Vaughan moves this complex story forward with deft dialogue and steady humor, all while allowing for frequent moments of emotion. The action is swift and the suspense is relentless. The overarching narration of the story is told by Hazel from some point in the future and serves to provide a steady and ominous foreshadowing, as she eludes to the knowledge she possesses for what will happen to her fragile family. “Future Hazel” is a constant reminder of the unpredictable nature of the story.

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From the outset, Brian K. Vaughan has maintained that the only place he could tell a story of this imaginative scope is in a comic series. In Fiona Staples, Vaughan has found the perfect visual expression for his words. Staples’ vision for this universe is bold and uncompromising. Her splash panels are completely unparalleled in their scope and visual beauty, perhaps especially so when they are depicting something utterly horrific. These full-page panels usually serve to introduce us to some new character or place. They are unsettling and appealing at the same time, reminding us there is beauty and horror in everything, that we shouldn’t overlook the weird because we’ll miss the beauty.

Everything in this creation comes together to present the reader with an entirely unique universe populated with beings and places that are wondrous, lovely, and terrible. There are no guarantees in this universe. As Alana and Marko strive to protect their own creation, they are constantly learning just how little control they have over it. The price of creation is found in equal measures of love and fear, in fierce protection and inevitable letting go.

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Relevancy Today/Why #StoriesMatter

It is difficult to quantify all of the many, many ways Saga is relevant for today’s society. It grapples with themes of warfare, genocide, immigration, collateral damage, environmental collapse, socio-economic struggle, class separation, racism, sexism, substance abuse, and so, so much more. It explores diversity across sexual orientation, gender identity, and body image. Vaughan and Staples approach each of these themes with a generosity and sensitivity that is a too-rare commodity in today’s fiction.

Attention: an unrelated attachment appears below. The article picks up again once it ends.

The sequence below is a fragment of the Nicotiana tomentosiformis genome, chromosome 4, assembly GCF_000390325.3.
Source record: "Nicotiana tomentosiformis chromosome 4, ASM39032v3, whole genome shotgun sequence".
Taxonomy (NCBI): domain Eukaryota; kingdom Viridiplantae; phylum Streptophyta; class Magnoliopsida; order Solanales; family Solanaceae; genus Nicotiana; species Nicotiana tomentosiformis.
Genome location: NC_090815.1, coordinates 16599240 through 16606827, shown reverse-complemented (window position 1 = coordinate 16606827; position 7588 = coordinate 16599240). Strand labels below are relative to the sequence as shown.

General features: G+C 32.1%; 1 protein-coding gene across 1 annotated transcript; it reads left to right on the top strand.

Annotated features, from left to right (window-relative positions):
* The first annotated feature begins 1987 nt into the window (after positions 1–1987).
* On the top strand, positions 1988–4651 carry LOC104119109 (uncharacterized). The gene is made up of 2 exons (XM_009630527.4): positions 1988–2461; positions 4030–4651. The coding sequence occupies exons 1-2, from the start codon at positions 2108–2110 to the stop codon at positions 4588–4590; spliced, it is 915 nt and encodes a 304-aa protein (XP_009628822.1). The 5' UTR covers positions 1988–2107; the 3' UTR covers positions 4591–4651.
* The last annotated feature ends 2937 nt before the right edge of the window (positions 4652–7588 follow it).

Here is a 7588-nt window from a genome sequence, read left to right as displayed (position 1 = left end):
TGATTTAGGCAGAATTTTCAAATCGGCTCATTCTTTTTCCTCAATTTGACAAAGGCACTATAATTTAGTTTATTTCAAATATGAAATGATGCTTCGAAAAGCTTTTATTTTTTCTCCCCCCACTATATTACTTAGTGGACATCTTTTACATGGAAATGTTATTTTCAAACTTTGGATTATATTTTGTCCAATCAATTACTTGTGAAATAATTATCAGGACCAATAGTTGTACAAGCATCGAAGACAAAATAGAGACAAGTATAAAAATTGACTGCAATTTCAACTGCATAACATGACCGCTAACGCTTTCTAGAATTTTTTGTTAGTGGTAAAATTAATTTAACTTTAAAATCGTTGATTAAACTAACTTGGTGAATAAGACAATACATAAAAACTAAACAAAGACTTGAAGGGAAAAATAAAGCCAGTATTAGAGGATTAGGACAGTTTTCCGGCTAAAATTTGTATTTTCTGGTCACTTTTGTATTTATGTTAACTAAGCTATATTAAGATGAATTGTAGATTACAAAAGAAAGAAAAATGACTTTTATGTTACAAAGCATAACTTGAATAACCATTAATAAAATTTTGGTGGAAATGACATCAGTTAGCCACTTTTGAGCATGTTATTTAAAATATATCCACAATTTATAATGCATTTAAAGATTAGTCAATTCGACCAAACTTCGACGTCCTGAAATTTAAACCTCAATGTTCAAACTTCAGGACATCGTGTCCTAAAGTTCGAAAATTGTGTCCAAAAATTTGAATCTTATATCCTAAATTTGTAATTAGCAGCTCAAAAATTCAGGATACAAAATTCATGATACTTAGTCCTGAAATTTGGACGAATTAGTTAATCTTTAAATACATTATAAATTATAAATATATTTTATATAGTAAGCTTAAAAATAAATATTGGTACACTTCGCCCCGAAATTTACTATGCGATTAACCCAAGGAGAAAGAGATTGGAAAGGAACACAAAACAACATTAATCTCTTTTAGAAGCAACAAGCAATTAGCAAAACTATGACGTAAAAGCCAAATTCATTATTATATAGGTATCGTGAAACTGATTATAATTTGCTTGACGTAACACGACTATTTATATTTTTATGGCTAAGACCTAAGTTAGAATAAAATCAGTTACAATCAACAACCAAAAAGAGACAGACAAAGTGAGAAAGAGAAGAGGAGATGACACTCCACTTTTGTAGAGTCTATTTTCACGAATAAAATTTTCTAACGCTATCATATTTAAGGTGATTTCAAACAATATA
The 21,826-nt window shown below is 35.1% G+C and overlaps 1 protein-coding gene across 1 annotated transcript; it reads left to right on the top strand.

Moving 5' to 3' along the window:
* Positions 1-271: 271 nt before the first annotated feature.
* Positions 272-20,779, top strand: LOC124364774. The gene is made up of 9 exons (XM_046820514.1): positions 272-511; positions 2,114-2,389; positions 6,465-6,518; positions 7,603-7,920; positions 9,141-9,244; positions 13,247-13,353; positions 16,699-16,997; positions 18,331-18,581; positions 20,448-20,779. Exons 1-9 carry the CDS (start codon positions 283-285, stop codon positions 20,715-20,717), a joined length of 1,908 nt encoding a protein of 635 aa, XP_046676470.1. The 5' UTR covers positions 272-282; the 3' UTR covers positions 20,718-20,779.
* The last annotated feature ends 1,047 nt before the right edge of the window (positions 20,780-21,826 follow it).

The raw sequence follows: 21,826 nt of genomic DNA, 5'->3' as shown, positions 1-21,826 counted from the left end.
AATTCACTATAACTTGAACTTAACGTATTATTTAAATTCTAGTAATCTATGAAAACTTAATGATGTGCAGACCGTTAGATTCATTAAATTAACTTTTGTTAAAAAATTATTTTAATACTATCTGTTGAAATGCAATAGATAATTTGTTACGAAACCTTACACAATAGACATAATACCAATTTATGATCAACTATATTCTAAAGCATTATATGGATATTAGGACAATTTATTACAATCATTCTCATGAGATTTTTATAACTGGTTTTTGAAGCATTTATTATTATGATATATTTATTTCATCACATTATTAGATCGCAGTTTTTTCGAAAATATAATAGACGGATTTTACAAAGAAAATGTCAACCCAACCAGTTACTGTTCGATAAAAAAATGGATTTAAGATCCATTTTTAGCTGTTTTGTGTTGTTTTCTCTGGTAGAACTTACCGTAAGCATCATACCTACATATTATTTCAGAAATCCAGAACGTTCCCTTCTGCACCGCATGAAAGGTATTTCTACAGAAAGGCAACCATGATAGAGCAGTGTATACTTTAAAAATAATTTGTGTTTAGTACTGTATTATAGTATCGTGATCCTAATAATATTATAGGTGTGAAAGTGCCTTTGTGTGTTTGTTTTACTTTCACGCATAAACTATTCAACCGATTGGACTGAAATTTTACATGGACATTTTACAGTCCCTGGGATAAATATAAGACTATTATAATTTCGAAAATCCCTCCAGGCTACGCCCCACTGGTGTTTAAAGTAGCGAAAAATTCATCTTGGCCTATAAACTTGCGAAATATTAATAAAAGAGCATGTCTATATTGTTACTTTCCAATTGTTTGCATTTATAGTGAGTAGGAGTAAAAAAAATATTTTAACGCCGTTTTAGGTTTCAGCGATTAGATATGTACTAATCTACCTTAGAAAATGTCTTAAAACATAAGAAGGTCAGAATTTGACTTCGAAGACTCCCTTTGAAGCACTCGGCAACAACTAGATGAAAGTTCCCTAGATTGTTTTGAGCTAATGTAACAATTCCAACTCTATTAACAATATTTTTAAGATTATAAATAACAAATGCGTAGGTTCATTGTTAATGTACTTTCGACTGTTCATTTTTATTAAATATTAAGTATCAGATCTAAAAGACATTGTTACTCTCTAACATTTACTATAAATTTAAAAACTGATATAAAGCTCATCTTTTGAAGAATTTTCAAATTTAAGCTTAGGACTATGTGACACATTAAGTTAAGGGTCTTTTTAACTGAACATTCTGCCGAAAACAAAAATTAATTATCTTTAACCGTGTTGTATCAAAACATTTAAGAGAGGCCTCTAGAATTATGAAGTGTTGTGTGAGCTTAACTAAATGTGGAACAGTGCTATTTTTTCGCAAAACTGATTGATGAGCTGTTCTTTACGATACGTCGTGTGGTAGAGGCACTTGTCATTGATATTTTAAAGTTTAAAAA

And perhaps, most relevantly, they have created a story in which all of the endless facets and paradoxes of existence are openly acknowledged for the beautiful creation they are. Saga is a story that matters, because it shows us all of the beauty and the messiness of love, parenthood, and family. There is no one right way to be in love, no textbook approach for parenting, no cookie-cutter to stamp out a family. We all make our own way in this universe, and Saga gives each of us our own place in our own story.

Other Points of Interest

Saga is a fully creator-owned property, with ownership and full creative control shared by Brian K. Vaughan and Fiona Staples.

Both Vaughan and Staples have expressed their desire that Saga NOT be adapted into a film or TV series.

Merchandise based on various Saga characters (including Lying Cat, Ghüs, Alana, and Marko) have been available from Skybound Entertainment, Essential Sequential, McFarlane Toys, Yesterdays, and Pop! Vinyl.

Claire Thorne, Fanbase Press Contributor